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There’s a new installment of Washington Performing Arts / Mars Arts DC’s Dance In DC series set to premiere tonight; this time, the performance will feature the very talented Akosua Amoakua (pictured in the thumbnail courtesy of Loves Life Photography) dancing at Nubian Hueman in Anacostia, whose Owner / Lead Curator Anika Hobbs recently spoke to me in over the phone to talk about the collaboration.

She said the Washington Performing Arts connection came earlier this year when the organization sponsored their Black Love Experience; Chief Operating Officer and Director of Finance C. Lorenzo “goLo” Evans suggested Nubian Hueman become involved as a location for one of the six featured performances in the Dance In DC series, and it turned out that working with Akosua was a serendipitous fit – her brother is a longtime supporter and customer, and the business-dancer partnership easily fell into place.

“We had Akosua dance to afrobeats; it was a perfect match for us, because we focus on the African Diaspora in what we sell,” Hobbs said. “If you want to shop Black and Brown small independent businesses, we’re definitely that go-to place.”

A testament to that statement is that, even in the face of challenges presented by Covid, Nubian Hueman’s thoughtful and well-crafted product catalog has remained in high demand. 

“I’d say our big triumph is that we’re still open. I know more than a few businesses that have closed down due to Covid, but we still have two stores open, as well as an e-commerce store. I think that’s really huge for us,” Hobbs said. “We’ve definitely had to pivot our business; we were much more focused on brick and mortar before, but since March and April, we’ve had to pivot into e-commerce, which is a totally different beast.”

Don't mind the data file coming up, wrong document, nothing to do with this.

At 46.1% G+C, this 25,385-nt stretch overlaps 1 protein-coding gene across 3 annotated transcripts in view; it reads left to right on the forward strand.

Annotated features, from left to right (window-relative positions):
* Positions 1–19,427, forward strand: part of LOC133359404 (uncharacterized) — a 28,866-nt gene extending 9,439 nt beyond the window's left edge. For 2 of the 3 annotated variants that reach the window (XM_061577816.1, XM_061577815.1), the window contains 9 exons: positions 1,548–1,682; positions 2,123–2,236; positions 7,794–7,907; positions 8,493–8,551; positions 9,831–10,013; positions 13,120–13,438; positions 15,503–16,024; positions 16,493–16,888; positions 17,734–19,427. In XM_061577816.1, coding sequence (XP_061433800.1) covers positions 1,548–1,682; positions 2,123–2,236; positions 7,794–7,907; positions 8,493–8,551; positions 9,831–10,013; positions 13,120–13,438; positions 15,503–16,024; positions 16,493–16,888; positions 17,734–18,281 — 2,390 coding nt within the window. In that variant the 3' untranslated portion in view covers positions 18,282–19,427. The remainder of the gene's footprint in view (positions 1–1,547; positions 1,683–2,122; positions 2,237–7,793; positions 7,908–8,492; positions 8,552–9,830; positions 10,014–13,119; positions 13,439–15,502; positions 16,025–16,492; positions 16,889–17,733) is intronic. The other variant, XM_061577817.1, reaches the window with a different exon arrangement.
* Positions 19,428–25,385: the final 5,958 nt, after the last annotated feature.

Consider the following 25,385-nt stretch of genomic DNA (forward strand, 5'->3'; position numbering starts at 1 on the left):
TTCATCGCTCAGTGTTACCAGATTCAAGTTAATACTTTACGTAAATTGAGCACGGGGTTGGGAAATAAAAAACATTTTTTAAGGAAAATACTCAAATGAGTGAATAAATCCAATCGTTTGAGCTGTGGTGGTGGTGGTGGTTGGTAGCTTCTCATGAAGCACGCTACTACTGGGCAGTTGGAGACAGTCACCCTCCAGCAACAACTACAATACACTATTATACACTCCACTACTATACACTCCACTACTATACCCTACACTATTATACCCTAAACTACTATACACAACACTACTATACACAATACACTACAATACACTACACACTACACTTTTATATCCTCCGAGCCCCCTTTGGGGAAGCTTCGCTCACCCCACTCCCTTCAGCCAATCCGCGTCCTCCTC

And while the business (now in its seventh year) has been heavily fashion-focused the past six years, they’ve noticed and accommodated an increased demand for certain products now that people are spending much more time in the home; household items like candles, spices, artworks, etc. have seen a boost in sales, as have children’s products now that parents are looking to keep kids occupied. 

Despite the changes and learning curves, it seems they’ve been able to adapt to the new demands exceedingly well, and have remained committed to fostering a community spirit by helping out others along the way. “We also started having pop-ups for small businesses, because they were having a hard time reaching their customers, and we’re actually launching an Amazon locker type system for small businesses now because we have space in our stores; they can drop off customers’ orders, and customers can come and pick those orders up from us.”

And this narrative plays out in the Dance In DC production, which highlights Nubian Hueman’s focus on things like entrepreneurship, community, and Black and Brown representation. It’s a great introduction to the business through a unique lens if you’re not already familiar, so be sure to tune in tonight to catch the premiere. 

Set an alarm for 7pm ET to see the performance unfold.